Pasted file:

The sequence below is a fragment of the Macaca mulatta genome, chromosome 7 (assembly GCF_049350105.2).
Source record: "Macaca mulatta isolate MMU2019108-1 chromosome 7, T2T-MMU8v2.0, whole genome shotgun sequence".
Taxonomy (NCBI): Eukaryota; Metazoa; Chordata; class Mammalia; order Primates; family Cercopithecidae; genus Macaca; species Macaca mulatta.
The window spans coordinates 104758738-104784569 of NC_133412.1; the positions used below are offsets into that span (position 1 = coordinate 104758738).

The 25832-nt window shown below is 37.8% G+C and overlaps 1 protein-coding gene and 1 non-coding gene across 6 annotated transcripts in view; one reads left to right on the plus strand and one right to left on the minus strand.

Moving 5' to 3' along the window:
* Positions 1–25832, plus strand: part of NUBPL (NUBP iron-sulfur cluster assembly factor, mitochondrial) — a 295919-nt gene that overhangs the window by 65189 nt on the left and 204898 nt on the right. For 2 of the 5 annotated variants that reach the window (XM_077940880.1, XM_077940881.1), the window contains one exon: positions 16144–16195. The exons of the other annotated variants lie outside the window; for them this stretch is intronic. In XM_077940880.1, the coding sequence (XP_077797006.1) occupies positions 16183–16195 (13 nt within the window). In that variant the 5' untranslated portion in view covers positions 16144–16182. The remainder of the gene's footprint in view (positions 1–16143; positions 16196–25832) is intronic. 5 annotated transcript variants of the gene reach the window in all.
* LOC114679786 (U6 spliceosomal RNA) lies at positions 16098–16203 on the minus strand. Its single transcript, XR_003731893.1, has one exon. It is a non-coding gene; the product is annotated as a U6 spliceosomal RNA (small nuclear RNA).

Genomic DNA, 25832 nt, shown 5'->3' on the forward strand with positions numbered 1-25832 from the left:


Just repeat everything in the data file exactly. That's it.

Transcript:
The sequence below is a fragment of the Macaca mulatta genome, chromosome 7 (assembly GCF_049350105.2).
Source record: "Macaca mulatta isolate MMU2019108-1 chromosome 7, T2T-MMU8v2.0, whole genome shotgun sequence".
Taxonomy (NCBI): Eukaryota; Metazoa; Chordata; class Mammalia; order Primates; family Cercopithecidae; genus Macaca; species Macaca mulatta.
The window spans coordinates 104758738-104784569 of NC_133412.1; the positions used below are offsets into that span (position 1 = coordinate 104758738).

The 25832-nt window shown below is 37.8% G+C and overlaps 1 protein-coding gene and 1 non-coding gene across 6 annotated transcripts in view; one reads left to right on the plus strand and one right to left on the minus strand.

Moving 5' to 3' along the window:
* Positions 1–25832, plus strand: part of NUBPL (NUBP iron-sulfur cluster assembly factor, mitochondrial) — a 295919-nt gene that overhangs the window by 65189 nt on the left and 204898 nt on the right. For 2 of the 5 annotated variants that reach the window (XM_077940880.1, XM_077940881.1), the window contains one exon: positions 16144–16195. The exons of the other annotated variants lie outside the window; for them this stretch is intronic. In XM_077940880.1, the coding sequence (XP_077797006.1) occupies positions 16183–16195 (13 nt within the window). In that variant the 5' untranslated portion in view covers positions 16144–16182. The remainder of the gene's footprint in view (positions 1–16143; positions 16196–25832) is intronic. 5 annotated transcript variants of the gene reach the window in all.
* LOC114679786 (U6 spliceosomal RNA) lies at positions 16098–16203 on the minus strand. Its single transcript, XR_003731893.1, has one exon. It is a non-coding gene; the product is annotated as a U6 spliceosomal RNA (small nuclear RNA).

Genomic DNA, 25832 nt, shown 5'->3' on the forward strand with positions numbered 1-25832 from the left: